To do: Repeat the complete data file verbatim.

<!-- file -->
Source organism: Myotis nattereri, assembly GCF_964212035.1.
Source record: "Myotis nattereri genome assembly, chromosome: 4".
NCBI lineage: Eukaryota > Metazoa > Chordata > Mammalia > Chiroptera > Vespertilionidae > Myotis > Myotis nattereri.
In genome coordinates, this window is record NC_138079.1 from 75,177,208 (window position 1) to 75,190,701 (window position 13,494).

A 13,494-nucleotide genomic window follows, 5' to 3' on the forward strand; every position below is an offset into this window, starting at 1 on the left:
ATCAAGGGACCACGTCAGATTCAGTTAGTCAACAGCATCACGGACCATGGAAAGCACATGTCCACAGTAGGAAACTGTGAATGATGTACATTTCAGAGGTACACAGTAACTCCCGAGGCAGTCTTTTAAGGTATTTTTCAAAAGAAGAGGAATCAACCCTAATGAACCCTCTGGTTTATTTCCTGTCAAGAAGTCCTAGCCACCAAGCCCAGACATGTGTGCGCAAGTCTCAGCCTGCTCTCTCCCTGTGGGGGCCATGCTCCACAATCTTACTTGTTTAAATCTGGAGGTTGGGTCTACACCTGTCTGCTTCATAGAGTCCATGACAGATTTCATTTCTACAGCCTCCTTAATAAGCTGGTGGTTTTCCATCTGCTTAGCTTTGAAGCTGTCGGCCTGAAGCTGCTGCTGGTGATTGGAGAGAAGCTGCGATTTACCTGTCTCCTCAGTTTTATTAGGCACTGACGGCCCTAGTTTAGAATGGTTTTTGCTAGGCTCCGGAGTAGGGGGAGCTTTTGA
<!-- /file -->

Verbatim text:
Source organism: Myotis nattereri, assembly GCF_964212035.1.
Source record: "Myotis nattereri genome assembly, chromosome: 4".
NCBI lineage: Eukaryota > Metazoa > Chordata > Mammalia > Chiroptera > Vespertilionidae > Myotis > Myotis nattereri.
In genome coordinates, this window is record NC_138079.1 from 75,177,208 (window position 1) to 75,190,701 (window position 13,494).

A 13,494-nucleotide genomic window follows, 5' to 3' on the forward strand; every position below is an offset into this window, starting at 1 on the left:
ATCAAGGGACCACGTCAGATTCAGTTAGTCAACAGCATCACGGACCATGGAAAGCACATGTCCACAGTAGGAAACTGTGAATGATGTACATTTCAGAGGTACACAGTAACTCCCGAGGCAGTCTTTTAAGGTATTTTTCAAAAGAAGAGGAATCAACCCTAATGAACCCTCTGGTTTATTTCCTGTCAAGAAGTCCTAGCCACCAAGCCCAGACATGTGTGCGCAAGTCTCAGCCTGCTCTCTCCCTGTGGGGGCCATGCTCCACAATCTTACTTGTTTAAATCTGGAGGTTGGGTCTACACCTGTCTGCTTCATAGAGTCCATGACAGATTTCATTTCTACAGCCTCCTTAATAAGCTGGTGGTTTTCCATCTGCTTAGCTTTGAAGCTGTCGGCCTGAAGCTGCTGCTGGTGATTGGAGAGAAGCTGCGATTTACCTGTCTCCTCAGTTTTATTAGGCACTGACGGCCCTAGTTTAGAATGGTTTTTGCTAGGCTCCGGAGTAGGGGGAGCTTTTGA